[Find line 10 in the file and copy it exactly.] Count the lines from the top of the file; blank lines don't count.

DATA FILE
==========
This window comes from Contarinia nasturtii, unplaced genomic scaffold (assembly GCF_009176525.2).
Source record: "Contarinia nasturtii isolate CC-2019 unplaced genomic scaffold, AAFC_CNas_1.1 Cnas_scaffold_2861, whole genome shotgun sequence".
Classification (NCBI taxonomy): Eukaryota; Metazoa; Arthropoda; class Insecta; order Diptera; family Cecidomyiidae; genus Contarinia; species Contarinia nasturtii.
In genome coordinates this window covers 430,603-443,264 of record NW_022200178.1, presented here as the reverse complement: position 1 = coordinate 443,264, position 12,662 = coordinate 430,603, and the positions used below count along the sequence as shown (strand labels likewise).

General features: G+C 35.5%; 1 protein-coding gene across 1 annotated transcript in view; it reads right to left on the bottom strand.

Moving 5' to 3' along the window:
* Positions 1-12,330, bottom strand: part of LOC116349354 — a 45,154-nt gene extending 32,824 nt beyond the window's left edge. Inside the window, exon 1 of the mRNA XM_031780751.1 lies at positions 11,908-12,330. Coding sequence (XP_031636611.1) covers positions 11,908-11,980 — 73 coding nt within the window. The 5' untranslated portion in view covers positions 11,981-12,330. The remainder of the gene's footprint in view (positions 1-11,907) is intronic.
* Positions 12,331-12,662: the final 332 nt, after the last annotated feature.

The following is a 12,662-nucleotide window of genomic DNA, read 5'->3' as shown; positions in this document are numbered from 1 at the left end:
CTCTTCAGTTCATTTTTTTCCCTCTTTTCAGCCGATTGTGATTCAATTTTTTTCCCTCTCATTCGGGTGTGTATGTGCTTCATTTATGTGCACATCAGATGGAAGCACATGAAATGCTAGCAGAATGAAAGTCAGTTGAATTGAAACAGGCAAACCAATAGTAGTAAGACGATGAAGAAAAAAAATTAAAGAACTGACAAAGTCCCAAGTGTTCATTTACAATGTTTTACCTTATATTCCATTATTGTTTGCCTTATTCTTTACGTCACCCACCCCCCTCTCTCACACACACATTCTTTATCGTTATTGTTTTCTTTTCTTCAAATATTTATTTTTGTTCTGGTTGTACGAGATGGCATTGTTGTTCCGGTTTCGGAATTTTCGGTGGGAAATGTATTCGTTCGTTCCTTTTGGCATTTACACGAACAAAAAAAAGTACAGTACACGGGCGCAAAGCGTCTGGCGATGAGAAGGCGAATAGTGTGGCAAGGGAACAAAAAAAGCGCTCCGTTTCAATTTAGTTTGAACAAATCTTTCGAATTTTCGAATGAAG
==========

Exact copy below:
CTCTTCAGTTCATTTTTTTCCCTCTTTTCAGCCGATTGTGATTCAATTTTTTTCCCTCTCATTCGGGTGTGTATGTGCTTCATTTATGTGCACATCAGATGGAAGCACATGAAATGCTAGCAGAATGAAAGTCAGTTGAATTGAAACAGGCAAACCAATAGTAGTAAGACGATGAAGAAAAAAAATTAAAGAACTGACAAAGTCCCAAGTGTTCATTTACAATGTTTTACCTTATATTCCATTATTGTTTGCCTTATTCTTTACGTCACCCACCCCCCTCTCTCACACACACATTCTTTATCGTTATTGTTTTCTTTTCTTCAAATATTTATTTTTGTTCTGGTTGTACGAGATGGCATTGTTGTTCCGGTTTCGGAATTTTCGGTGGGAAATGTATTCGTTCGTTCCTTTTGGCATTTACACGAACAAAAAAAAGTACAGTACACGGGCGCAAAGCGTCTGGCGATGAGAAGGCGAATAGTGTGGCAAGGGAACAAAAAAAGCGCTCCGTTTCAATTTAGTTTGAACAAATCTTTCGAATTTTCGAATGAAG